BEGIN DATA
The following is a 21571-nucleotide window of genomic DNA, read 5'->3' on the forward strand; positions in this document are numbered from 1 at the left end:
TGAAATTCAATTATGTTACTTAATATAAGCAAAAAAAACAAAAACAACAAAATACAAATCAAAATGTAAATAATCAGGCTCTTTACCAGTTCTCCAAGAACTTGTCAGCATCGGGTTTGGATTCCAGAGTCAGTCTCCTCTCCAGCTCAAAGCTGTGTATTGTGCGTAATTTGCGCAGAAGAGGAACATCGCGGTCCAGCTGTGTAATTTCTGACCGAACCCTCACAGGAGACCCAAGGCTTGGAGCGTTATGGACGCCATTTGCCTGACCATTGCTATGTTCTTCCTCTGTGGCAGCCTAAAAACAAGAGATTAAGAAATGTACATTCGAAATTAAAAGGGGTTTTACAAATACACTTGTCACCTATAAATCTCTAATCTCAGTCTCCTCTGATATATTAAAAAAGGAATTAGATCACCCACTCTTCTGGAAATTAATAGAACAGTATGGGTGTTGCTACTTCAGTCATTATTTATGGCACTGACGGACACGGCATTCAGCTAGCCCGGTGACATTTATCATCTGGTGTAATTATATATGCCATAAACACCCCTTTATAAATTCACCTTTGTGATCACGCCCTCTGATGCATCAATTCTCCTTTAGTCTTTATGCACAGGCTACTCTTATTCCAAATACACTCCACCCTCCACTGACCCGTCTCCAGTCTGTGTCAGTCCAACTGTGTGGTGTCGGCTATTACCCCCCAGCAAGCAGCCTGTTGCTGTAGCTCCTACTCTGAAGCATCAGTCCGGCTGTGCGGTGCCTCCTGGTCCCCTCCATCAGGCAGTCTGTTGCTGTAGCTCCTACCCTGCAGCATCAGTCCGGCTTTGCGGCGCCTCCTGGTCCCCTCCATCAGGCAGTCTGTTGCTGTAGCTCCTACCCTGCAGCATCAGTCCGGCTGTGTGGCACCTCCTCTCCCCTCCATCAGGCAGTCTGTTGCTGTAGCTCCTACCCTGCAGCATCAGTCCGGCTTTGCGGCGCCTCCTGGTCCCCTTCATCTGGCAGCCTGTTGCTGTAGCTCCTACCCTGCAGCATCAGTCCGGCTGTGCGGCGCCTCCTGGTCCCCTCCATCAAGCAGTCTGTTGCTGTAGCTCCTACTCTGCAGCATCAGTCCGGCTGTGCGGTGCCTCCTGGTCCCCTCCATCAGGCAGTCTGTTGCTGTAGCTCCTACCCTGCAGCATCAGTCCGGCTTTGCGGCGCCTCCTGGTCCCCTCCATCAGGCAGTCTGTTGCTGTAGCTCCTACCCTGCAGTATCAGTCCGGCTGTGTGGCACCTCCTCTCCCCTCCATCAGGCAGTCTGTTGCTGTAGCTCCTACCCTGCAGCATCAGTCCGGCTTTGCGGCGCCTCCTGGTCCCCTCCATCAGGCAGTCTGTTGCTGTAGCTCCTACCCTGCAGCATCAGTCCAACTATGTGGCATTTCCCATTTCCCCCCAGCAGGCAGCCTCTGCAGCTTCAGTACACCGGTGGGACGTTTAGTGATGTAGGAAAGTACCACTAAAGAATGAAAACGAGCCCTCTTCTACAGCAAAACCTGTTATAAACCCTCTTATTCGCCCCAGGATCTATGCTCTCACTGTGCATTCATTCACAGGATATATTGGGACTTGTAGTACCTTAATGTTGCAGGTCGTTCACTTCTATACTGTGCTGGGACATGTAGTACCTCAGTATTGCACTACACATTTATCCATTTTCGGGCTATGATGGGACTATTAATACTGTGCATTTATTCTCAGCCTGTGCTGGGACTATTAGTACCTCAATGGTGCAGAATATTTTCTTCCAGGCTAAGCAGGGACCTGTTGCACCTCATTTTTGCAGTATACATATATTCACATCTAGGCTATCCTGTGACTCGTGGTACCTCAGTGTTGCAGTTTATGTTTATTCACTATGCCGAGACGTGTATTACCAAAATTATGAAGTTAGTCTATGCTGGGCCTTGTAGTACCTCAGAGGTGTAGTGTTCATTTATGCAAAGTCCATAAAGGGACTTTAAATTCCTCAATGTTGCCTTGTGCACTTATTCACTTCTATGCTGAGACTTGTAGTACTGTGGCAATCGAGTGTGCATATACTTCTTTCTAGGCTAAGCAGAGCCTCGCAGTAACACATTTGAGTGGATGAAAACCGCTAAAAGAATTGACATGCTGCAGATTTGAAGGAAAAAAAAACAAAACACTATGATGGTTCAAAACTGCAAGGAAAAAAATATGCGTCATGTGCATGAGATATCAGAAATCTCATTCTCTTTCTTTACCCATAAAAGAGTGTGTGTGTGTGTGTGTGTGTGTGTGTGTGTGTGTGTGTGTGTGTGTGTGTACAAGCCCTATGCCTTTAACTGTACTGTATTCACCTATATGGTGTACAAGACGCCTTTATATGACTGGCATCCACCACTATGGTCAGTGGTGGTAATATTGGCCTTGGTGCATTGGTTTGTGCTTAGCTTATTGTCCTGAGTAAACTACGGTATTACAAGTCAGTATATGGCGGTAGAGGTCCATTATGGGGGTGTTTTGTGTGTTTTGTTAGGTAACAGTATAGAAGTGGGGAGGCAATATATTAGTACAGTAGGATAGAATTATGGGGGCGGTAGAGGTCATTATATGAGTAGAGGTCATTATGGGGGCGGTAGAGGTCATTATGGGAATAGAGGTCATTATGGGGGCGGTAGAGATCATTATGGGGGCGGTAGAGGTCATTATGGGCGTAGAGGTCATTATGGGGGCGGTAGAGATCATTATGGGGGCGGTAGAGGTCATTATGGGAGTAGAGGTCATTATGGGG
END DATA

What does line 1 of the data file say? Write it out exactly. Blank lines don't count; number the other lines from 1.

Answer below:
The following is a 21571-nucleotide window of genomic DNA, read 5'->3' on the forward strand; positions in this document are numbered from 1 at the left end: